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Rabbiting with night vision, A shot in the dark

It may seem a strange time to be reviewing night-vision equipment seeing as my last outing fell on the summer solstice and the night skies barely darkened. But please read on, as night-vision equipment has just become a lot more interesting and a great deal cheaper. To-date, nearly all night-vision scopes have relied on an intensifier tube to boost the available light so that an image can be clearly recognised. This has taken the form of a green image in the view finder with clarity reliant on the intensifier’s quality and grade — Generation (Gen) 1 is the lowest and Gen 3 the highest, though this distinction has become blurred with some excellent Gen 2+ tubes outperforming some Gen 3 tubes. As the Generation increases so does the price. You get what you pay for and £2,000 is likely to be your minimum for a decent night-vision sight.

The new Pulsar N550 Digisight from Thomas Jacks Ltd that I used on this outing is different in that the imagery is processed digitally without the aid of an intensifier tube, as a Charged Couple Device (CCD) is used instead. This is similar to that used in cameras and video but with the wavelength optimised for night-vision work. In essence, you are boosting the available light digitally via a complex computer program.

Gadgetry galore

Considering its brick-like shape, the Pulsar N550 Digisight is light at only 35oz, and when fitted to a rifle does not alter its handling a great deal. There are two Weaver-type mounting clamps spaced 3.5in apart, which is a bit short, so the use of a one-piece Weaver rail will provide the best mounting solution for correct eye relief. Being digital, the possibilities for a lot of gadgetry and functions have manifested themselves with almost all of the sides of the sight having rubber pushbutton functions. The sight operates on four AA batteries, though there is an external plug for an ancillary battery if you desire. The cover for the battery compartment is a fiddle, with a powerful spring and little space to tighten it, so I recommend you power-up before it gets dark. To switch on there are two options: use the toggle switch sited on top of the sight or plug in the remote switch that I used to operate the sight with your rifle’s supporting hand. These both can also operate the built-in infrared illuminator for an additional light source.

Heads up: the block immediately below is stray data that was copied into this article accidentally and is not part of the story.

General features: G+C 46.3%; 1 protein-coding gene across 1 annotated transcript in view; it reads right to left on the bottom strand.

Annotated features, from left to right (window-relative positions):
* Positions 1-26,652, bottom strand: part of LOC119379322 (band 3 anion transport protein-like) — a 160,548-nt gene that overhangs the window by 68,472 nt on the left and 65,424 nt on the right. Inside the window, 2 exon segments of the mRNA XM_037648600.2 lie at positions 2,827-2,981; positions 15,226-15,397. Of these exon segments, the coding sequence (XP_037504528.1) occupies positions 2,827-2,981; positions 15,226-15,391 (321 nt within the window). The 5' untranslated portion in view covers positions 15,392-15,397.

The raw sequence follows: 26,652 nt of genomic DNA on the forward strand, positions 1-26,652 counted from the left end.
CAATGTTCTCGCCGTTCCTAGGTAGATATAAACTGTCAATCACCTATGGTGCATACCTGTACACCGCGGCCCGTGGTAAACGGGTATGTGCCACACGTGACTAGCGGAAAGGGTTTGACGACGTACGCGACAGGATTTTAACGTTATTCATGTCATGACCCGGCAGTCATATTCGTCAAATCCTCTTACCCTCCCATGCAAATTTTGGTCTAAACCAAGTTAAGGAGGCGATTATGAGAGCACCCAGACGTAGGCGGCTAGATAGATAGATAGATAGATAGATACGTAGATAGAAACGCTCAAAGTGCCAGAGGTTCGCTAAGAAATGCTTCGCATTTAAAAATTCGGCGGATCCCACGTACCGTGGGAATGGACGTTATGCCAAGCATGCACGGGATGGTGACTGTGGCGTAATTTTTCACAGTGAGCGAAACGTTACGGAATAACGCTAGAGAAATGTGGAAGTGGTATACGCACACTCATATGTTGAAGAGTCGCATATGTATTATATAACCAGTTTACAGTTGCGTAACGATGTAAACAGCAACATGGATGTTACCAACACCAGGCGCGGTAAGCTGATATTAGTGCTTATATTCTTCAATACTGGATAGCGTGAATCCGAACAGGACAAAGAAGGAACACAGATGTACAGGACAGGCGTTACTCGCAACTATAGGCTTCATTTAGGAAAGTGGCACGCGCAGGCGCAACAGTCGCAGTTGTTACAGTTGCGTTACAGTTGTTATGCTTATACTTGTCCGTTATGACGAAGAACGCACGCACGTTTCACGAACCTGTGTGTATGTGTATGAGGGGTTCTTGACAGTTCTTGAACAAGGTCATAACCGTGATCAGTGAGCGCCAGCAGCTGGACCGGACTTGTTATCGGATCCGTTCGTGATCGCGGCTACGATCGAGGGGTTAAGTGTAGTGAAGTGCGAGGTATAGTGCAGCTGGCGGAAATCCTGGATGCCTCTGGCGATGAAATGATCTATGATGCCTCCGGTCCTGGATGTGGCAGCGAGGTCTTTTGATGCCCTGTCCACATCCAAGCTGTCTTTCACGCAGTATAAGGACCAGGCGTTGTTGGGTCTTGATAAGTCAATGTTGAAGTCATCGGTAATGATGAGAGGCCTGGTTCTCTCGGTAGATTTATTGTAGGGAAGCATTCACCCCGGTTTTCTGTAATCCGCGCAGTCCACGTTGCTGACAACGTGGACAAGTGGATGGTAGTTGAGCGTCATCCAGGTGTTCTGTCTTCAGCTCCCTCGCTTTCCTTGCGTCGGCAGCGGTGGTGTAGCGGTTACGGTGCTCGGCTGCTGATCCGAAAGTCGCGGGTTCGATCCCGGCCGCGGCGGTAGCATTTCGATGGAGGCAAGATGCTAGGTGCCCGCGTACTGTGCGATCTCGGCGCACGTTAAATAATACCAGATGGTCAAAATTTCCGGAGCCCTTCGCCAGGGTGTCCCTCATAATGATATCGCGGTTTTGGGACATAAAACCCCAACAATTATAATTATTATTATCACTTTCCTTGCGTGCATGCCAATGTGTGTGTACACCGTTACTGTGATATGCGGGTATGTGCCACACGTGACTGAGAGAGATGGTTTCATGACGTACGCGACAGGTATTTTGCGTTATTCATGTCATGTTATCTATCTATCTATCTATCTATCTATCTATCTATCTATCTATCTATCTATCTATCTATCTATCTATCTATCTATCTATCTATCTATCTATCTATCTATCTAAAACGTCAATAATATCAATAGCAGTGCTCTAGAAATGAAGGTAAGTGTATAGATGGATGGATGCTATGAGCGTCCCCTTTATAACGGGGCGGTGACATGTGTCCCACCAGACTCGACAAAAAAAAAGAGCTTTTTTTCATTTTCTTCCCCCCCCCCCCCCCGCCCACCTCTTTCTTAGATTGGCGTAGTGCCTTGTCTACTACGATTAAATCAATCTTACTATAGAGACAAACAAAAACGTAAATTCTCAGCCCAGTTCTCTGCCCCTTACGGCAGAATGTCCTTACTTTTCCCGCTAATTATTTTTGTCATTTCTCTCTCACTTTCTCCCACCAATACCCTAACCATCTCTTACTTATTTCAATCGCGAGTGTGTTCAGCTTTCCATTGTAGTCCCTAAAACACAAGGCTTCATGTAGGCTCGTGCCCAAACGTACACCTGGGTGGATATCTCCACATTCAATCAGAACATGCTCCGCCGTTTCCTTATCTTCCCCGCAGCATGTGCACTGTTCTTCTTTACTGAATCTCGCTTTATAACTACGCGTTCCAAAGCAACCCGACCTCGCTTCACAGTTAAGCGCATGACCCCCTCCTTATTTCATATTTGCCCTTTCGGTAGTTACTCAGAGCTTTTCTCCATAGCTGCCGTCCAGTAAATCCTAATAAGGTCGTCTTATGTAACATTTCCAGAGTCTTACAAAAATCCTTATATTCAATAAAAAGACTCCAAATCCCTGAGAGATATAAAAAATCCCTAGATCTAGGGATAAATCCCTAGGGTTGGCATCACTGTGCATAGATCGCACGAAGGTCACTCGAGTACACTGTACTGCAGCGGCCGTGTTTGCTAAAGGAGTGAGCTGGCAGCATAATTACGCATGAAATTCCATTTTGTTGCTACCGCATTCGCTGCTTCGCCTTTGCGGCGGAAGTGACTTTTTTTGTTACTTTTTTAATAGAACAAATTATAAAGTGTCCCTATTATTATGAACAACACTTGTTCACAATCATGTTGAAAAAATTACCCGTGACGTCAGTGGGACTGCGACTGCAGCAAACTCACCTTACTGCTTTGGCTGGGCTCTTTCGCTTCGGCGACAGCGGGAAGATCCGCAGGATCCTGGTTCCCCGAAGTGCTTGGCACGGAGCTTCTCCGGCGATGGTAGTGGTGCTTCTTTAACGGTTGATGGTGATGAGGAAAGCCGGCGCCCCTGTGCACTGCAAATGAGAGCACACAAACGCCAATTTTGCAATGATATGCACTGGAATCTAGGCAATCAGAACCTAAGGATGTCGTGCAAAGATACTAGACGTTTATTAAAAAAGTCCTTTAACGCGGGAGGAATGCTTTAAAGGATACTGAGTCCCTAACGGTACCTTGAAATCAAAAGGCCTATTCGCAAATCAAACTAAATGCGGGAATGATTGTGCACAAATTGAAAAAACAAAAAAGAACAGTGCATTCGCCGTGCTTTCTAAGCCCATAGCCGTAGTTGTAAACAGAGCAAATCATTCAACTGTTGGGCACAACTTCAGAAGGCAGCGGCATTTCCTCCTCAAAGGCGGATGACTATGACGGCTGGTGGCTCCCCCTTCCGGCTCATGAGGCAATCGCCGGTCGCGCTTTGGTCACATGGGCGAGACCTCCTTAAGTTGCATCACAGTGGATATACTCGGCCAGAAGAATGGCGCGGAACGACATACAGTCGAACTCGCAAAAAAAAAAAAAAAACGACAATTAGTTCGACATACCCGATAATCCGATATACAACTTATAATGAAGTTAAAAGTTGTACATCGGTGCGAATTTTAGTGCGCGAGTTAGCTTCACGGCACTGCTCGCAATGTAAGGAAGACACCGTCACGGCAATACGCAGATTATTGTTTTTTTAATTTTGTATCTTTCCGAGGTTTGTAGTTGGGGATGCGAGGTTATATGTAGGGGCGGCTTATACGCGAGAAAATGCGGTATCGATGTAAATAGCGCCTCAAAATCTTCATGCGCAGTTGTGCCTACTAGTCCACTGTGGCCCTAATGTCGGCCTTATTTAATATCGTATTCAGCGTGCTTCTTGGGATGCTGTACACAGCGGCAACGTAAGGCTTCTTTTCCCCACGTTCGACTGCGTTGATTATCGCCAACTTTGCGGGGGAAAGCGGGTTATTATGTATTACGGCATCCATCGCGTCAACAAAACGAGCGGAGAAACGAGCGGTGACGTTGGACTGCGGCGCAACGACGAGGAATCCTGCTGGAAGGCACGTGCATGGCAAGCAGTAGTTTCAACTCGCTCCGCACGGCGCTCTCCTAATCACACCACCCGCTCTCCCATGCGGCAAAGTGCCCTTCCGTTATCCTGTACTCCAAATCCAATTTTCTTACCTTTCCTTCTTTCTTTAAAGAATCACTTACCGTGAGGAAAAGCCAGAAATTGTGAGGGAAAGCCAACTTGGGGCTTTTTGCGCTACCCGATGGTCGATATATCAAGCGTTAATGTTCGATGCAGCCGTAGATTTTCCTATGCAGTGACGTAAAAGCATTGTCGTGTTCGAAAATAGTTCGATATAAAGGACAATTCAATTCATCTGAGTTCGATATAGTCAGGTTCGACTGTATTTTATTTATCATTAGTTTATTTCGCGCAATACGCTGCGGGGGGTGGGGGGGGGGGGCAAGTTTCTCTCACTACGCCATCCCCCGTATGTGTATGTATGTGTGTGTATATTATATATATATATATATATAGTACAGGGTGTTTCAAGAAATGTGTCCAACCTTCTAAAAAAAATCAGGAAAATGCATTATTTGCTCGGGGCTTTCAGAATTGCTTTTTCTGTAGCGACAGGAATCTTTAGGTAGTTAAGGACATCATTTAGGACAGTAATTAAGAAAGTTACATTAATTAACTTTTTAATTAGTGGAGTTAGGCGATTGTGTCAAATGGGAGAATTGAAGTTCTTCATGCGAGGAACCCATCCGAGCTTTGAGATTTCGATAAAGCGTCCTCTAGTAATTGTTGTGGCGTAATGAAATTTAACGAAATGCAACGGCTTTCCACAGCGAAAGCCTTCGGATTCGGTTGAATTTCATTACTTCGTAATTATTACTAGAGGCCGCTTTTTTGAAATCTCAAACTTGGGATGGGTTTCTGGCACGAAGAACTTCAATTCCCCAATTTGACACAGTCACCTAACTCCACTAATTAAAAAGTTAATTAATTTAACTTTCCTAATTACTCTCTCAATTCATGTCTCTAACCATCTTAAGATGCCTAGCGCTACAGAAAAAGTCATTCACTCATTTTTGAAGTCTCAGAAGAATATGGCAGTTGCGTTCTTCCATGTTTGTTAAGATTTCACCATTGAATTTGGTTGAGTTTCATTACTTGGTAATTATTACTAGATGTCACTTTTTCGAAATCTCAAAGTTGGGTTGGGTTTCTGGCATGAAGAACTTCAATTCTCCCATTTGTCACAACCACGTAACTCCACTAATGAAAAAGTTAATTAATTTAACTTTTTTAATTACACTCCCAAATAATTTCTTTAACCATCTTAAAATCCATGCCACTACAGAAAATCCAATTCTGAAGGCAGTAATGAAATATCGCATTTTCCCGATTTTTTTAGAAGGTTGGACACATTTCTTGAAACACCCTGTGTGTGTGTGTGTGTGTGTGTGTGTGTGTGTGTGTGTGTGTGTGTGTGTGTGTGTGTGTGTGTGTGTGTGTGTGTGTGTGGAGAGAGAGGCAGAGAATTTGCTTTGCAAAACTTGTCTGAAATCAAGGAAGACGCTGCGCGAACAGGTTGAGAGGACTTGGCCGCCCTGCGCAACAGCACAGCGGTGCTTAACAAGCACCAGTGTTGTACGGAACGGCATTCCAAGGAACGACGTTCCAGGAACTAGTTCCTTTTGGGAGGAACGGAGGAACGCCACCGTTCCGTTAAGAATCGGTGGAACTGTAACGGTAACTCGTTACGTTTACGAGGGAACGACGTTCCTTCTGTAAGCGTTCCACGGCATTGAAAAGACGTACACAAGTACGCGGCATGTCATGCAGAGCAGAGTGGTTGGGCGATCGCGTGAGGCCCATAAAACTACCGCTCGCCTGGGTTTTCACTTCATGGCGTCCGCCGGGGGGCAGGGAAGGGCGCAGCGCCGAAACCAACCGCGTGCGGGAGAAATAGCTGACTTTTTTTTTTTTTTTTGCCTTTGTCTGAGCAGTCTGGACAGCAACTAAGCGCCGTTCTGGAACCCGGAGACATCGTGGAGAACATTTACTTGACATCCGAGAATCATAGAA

Once on, buttons to the left face of the sight operate the main menu, which includes reticule brightness and allows you to change the reticule choice (of which there are six). There is a USB port also so you can add your own specialised reticule from the website if desired. Directly behind this the elevation and windage changes operate from a single stem and have a cover to prevent ingress of water and alteration of your zero. On top of the sight are two further buttons that allow three different screen settings showing a blank screen, reticule only or all the functions such as battery condition and time, while the other inverts the reticule colour from black to white or vice versa.